Donald Trump has chewed and spat out aides left and right but he hasn't faced one quite like John Bolton, a wily Washington veteran with his own sense of grievance.
While other former advisors have kept respectful silences or narrowly tailored their critiques, Bolton has written a blistering memoir challenging Trump's intelligence, ethics and basic competence.
With his bushy white mustache and studious adjusting of his glasses, Bolton had been semi-retired as a talking head on Fox News when the television-loving Trump tapped him as his third national security advisor in 2018.
The match appeared odd from the start.
While Trump rails about the "Deep State" and wasteful foreign deployments, Bolton is a master of the Washington bureaucracy who unrepentantly pushed the Iraq invasion and has campaigned to bomb Iran and North Korea.
But both Bolton and Trump share a disdain for "the elites" at home and abroad. For the president, born into wealth, enemies include media and academics who see him as a buffoon.
Bolton, the son of a Baltimore firefighter, has described his rage after winning acceptance to Yale University at watching wealthier students protest the Vietnam War -- in which Bolton did not serve himself, explaining in a 2007 book that he was not prepared to die if liberals then made concessions to the enemy.
In the previous memoir, "Surrender is Not an Option," Bolton, unusually for a US official, vented at the British, saying that the allies believed in their "superior suaveness" toward Americans and in "smoothing off our regrettable colonial rough edges."
Where Trump and Bolton found common cause was in a passion for fighting global institutions such as UN agencies and the International Criminal Court.
In one of Bolton's most memorable remarks, he dismissed the United Nations in a 1994 speech, quipping that if the 38-floor secretariat in New York "lost 10 stories, it wouldn't make a bit of difference."
That did not stop George W. Bush from making him US ambassador to the United Nations, although the president controversially bypassed the Senate where opposition to Bolton ran deep.
Trump brought up the Senate episode when attacking Bolton on Fox News after excerpts from his book became public, calling the 71-year-old a "washed-up guy" to whom he gave a fresh chance.
- Questions on motivations -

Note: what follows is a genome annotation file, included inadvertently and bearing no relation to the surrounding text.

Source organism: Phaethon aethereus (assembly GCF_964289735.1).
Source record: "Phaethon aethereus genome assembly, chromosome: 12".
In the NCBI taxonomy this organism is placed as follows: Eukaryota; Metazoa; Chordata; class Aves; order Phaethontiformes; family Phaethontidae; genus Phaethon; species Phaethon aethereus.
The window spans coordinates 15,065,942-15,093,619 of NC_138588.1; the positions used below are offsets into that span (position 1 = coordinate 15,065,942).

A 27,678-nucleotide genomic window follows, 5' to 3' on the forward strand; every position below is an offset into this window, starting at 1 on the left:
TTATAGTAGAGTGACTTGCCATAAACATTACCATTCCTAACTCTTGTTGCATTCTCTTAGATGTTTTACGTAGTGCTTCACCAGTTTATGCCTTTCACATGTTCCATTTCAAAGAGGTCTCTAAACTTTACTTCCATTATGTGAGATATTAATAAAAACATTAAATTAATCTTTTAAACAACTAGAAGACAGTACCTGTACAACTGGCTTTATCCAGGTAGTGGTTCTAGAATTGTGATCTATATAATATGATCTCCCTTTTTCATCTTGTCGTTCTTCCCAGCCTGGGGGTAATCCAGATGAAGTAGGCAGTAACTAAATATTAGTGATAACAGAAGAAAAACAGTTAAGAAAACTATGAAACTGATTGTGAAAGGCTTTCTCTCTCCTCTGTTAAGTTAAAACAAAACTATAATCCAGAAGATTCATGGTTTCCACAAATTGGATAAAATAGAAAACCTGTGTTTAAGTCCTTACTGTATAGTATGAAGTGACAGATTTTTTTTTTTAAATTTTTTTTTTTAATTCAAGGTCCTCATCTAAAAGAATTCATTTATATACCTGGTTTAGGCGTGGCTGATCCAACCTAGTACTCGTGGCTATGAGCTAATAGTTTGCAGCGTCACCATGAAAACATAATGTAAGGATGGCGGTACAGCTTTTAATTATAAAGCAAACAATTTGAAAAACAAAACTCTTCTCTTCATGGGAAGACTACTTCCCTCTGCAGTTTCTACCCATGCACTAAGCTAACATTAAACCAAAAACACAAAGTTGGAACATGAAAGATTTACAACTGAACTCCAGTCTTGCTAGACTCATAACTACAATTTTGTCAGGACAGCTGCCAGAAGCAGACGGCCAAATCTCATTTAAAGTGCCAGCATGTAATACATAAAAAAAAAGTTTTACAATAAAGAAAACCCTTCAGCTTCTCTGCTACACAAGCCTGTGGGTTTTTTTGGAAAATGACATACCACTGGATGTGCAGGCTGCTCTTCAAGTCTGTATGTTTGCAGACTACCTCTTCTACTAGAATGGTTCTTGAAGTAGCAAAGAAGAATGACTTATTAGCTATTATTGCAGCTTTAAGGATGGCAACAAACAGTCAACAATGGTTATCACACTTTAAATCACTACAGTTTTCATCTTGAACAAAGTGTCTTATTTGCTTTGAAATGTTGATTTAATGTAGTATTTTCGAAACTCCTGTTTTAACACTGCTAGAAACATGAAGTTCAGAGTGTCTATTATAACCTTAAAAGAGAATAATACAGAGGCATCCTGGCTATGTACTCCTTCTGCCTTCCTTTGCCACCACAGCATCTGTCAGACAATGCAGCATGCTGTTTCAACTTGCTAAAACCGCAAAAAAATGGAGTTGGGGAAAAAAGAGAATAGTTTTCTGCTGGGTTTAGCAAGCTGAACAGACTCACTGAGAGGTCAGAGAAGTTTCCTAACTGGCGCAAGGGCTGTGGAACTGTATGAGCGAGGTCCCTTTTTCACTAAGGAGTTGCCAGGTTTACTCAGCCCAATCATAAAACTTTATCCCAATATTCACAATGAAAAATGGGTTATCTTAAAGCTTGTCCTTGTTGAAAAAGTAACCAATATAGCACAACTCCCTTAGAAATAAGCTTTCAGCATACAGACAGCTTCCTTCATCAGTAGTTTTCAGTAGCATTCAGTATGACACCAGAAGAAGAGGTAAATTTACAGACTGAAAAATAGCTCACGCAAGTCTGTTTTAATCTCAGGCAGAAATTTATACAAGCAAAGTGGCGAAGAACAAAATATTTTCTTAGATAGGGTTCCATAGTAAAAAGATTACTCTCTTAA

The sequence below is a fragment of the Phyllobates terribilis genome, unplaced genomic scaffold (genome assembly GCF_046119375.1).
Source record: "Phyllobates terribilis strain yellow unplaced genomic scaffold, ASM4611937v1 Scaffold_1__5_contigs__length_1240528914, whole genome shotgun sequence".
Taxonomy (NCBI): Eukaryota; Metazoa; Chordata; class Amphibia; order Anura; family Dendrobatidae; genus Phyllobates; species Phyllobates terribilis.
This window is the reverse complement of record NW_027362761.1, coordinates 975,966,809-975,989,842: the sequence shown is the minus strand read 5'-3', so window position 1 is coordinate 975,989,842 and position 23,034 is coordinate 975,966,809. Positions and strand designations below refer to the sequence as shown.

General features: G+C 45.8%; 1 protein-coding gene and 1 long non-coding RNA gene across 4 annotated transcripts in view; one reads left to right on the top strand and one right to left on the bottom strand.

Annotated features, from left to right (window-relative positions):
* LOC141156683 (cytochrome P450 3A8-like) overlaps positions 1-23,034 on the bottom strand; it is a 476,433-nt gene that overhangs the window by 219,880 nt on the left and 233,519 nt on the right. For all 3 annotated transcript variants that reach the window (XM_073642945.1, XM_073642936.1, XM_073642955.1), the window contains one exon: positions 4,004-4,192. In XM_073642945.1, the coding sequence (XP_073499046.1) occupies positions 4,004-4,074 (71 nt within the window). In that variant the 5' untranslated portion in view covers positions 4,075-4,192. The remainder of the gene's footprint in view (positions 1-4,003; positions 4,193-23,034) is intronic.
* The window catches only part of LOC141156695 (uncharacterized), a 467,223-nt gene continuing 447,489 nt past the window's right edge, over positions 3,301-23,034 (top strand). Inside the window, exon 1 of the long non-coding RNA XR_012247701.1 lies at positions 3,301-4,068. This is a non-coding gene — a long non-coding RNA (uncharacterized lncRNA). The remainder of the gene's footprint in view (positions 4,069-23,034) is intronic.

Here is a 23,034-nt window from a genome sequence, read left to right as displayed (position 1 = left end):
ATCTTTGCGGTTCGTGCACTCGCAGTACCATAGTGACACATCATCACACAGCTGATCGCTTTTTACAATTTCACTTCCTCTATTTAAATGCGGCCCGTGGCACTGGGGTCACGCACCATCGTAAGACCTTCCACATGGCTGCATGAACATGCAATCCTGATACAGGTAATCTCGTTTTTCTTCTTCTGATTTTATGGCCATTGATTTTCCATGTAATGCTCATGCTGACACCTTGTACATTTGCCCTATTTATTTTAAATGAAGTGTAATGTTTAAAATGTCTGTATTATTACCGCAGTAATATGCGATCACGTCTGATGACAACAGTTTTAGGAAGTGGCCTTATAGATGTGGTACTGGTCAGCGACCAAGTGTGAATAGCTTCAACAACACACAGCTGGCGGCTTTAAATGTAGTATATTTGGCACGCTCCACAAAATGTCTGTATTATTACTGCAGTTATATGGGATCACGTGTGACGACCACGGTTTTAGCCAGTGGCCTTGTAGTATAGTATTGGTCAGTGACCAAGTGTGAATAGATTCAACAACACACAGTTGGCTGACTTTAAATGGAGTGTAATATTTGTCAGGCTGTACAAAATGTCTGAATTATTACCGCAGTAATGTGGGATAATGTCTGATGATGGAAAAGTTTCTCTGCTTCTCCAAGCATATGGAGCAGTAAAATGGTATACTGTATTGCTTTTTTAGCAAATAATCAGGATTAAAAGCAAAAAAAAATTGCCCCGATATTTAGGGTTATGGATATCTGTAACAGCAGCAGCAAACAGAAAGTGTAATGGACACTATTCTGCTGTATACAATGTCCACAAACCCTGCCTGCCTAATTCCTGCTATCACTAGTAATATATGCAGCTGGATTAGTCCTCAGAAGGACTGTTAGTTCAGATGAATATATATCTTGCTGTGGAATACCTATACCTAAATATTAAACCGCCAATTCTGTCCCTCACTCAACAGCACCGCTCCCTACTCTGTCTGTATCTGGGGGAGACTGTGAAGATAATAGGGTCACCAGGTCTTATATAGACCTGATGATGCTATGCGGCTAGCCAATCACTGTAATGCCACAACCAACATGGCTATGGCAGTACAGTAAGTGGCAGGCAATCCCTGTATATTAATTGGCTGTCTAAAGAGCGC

Bolton, who has served under Republican presidents since Ronald Reagan, again showed his deftness at the Washington game Wednesday when multiple newspapers published some of his juiciest allegations -- just as the Trump administration was trying to block the book, saying it contained classified material.
But his motivations -- as well as his writing style -- were widely called into question.
In a stinging review, New York Times book critic Jennifer Szalai scoffed at Bolton's explanations for why he did not testify in Trump's impeachment.
"The clotted prose, the garbled argument and the sanctimonious defensiveness would seem to indicate some sort of ambivalence on his part -- a feeling that he doesn't seem to have very often," she wrote.
She said that Bolton described his turning point as when Trump called off plans to strike Iran, even after the national security advisor went home for a change of clothes, excited for a long night at the White House.
Many of the early excerpts criticize Trump over his wooing of North Korean strongman Kim Jong Un -- on which Bolton's opposition was well known, contributing to his exit in September.
Bolton charges in the book that Trump is concerned only about winning re-election and not any larger US interest and makes the bombshell allegation that the president asked his Chinese counterpart Xi Jinping for help securing a second term.
Both Democrats and Republicans questioned why Bolton, if he felt so strongly about Trump's conduct, waited to speak now.
The liberal television commentator Lawrence O'Donnell said that Bolton, "like Trump, is a dishonorable man who cares more about money than his constitutional duty."
Republican Representative Doug Collins pointed to Bolton's reported $2 million advance for the book, tweeting: "Apparently that's all it took for John Bolton to sell off what little credibility he had left."
But Bill Kristol, a prominent conservative thinker who opposes Trump, wrote on his website The Bulwark that "almost every Republican official" knows Bolton personally and no one considers him a liar.
"John Bolton may not be the epitome of warmth, humor or even kindness. But he is honest," Kristol said.
John Bolton, then national security advisor, listens to US President Donald Trump at an Oval Office meeting in May 2019
John Bolton, then US ambassador to the United Nations, speaks to the media in 2006
John Bolton, who has flirted with a presidential run, speaks at a meeting of the National Rifle Association in Houston in 2013